Learning how to fix a discolored copper sink is necessary when you own one. Copper sinks are known for their ‘living finish’ feature, which results in various surfaces being darker than others. Fortunately, it’s a DIY process you can easily conduct on your own.
To ensure the sealing process isn’t ineffective, there are several steps that should be taken. This includes properly cleaning the sink before application so that the sealant properly attaches to the sink.
Mild soap and warm are adequate when cleaning the copper sink. However, stainless steel scouring pads and steel wool should be avoided as they may scratch the sink’s surface. Copper contains antibacterial properties that kill bacteria faster when compared to other materials, and one can be assured of a thorough clean with non-abrasive dish detergent.
In some instances, waxing the sink after the sealant has been applied will be necessary. By doing this, the patina color of the sink will be preserved further. The wax used should contain carnauba, which provides a glossy finish.
For those who don’t care for the patina, they may remove it before applying the sealant. Removal of the patina will return the copper back to its original color.
In this article, we provide a step-by-step guide on how to effectively fix a stained copper sink.
How to Seal a Copper Sink
There is only one way to get rid of tarnish and oxidation. A process that will have your sink looking polished and brand new. That is by applying Sealant. Before getting into how to protect a copper sink, below are the necessary materials you will need.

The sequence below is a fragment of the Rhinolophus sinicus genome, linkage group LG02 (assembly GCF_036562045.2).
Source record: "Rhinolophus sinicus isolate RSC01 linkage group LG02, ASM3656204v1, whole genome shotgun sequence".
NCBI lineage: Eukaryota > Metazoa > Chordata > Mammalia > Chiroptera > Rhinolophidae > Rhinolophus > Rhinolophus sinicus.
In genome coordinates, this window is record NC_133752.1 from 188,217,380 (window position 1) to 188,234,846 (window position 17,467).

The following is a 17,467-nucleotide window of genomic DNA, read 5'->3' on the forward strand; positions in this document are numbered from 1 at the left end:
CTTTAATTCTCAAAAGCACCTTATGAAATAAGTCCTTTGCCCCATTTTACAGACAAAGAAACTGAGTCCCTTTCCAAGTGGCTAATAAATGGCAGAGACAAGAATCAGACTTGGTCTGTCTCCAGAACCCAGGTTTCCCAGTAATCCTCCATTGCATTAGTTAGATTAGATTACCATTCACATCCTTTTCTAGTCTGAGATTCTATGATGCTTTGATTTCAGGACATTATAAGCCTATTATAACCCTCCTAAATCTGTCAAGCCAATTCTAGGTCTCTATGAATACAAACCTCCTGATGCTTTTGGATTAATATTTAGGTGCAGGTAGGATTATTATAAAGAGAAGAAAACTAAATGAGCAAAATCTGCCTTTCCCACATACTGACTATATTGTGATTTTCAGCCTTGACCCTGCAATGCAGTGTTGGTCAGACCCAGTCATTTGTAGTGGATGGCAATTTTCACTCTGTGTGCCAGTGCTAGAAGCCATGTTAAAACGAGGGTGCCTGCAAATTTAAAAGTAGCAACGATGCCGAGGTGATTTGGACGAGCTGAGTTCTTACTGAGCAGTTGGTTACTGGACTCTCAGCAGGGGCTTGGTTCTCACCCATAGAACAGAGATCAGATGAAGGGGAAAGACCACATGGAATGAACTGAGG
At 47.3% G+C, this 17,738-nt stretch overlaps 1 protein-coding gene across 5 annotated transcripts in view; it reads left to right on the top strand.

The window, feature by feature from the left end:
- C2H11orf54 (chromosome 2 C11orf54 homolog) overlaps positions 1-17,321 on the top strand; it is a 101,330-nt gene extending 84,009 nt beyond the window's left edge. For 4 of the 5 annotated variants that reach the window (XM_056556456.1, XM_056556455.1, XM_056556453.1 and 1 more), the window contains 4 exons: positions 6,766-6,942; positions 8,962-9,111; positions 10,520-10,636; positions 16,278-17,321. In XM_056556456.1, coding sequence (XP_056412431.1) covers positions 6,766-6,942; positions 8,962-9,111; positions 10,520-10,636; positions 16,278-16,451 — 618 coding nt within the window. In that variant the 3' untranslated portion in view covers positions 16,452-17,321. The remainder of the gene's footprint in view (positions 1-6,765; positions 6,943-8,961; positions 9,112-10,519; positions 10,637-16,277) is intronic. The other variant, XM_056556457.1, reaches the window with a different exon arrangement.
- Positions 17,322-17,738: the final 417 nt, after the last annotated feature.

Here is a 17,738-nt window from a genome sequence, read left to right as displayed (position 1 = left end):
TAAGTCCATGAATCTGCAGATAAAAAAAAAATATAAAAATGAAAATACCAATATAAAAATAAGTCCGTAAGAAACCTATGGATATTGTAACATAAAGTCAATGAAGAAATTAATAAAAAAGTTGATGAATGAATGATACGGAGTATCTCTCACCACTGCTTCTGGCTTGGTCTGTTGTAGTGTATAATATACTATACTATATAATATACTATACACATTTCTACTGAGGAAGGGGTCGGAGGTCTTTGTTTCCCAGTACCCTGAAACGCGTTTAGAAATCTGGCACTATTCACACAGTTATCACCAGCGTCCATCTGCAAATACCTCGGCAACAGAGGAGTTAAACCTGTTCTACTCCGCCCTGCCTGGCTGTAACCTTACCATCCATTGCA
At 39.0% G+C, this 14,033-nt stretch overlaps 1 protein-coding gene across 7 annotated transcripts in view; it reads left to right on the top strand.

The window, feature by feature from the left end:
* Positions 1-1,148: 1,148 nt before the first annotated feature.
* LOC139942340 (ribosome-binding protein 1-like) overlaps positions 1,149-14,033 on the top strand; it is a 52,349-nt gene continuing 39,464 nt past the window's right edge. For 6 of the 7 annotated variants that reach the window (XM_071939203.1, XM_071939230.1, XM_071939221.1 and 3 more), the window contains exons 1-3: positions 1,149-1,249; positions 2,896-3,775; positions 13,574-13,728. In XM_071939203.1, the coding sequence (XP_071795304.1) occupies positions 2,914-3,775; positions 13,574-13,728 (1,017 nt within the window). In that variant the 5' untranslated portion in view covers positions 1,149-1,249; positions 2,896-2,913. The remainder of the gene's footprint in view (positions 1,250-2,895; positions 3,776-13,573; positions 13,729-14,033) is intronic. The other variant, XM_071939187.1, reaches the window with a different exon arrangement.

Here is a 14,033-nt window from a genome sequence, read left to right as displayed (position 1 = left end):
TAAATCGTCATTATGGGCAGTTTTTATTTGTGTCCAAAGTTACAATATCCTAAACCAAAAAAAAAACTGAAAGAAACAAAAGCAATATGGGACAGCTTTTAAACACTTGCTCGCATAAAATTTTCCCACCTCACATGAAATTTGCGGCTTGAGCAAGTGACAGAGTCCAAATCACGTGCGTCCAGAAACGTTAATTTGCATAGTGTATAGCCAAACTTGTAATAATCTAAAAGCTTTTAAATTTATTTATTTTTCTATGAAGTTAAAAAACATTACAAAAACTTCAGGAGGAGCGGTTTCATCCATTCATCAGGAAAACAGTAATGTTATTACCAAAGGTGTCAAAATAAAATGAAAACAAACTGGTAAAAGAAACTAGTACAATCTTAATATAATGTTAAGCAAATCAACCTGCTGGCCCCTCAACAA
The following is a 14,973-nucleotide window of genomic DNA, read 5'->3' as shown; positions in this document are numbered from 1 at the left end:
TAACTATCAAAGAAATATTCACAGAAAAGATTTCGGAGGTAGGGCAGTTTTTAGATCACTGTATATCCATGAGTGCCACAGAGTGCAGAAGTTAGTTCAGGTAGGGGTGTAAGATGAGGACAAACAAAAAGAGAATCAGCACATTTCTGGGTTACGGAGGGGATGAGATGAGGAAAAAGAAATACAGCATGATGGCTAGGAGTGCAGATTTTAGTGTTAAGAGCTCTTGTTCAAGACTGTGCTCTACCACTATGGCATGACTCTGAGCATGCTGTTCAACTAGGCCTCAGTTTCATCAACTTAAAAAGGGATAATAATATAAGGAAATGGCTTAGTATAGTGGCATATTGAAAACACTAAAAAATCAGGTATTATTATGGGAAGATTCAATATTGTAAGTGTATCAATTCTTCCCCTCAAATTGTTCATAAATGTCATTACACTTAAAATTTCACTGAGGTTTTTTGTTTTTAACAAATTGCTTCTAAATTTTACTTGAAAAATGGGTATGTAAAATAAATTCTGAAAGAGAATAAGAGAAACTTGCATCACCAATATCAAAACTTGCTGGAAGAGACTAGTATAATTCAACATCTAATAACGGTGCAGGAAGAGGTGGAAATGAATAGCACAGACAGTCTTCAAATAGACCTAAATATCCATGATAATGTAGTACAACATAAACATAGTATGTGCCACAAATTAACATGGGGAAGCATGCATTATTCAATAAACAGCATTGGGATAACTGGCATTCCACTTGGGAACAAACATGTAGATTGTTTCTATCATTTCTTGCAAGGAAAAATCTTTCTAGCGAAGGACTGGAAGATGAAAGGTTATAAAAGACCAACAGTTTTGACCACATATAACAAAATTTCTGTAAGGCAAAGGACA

- Metal pan
- Cleaning gel
Step 1: Thoroughly clean sink
Start by thoroughly cleaning your sink. If the sink hasn’t been affected much by tarnish, you can use water and a bit of dishwashing liquid. However, if the tarnish on the sink is heavy, you should use copper cleaning gel. This will get rid of both the patina and tarnish on your sink.
Your aim is to get rid of all residue on the copper sink. This is because any remains might hinder the sealing process. After about half an hour, scrub the sink to see if the tarnish has been effectively removed. Proceed to rinse out the sink when you’re done scrubbing off any remaining tarnish.
Step 2: Preparation
Most sealants used are toxic, and they may result in health complications. Therefore, it is important that you take the necessary precaution. You need to wear a mask, a glove, and safety goggles beforehand. As a result, your hands, eyes, and face will be protected. This will minimize the risk of you touching your face or your eyes and hands getting irritated.
Another preparation procedure is ensuring the sink is dry from the previous cleaning. Suppose this is not the case; you can speed up the process by solvent wiping. Lastly, ensure all the materials you require are within reach to make the process easier.
Step 3: Pour Sealant in container
Typically, sealants come in bottled containers, which means you require a separate container to pour into. This is to allow ease of access. Also, make sure the fairly wide container is metallic. Proceed to pour the Sealant you purchased into the container. You can now easily dip the applicator inside.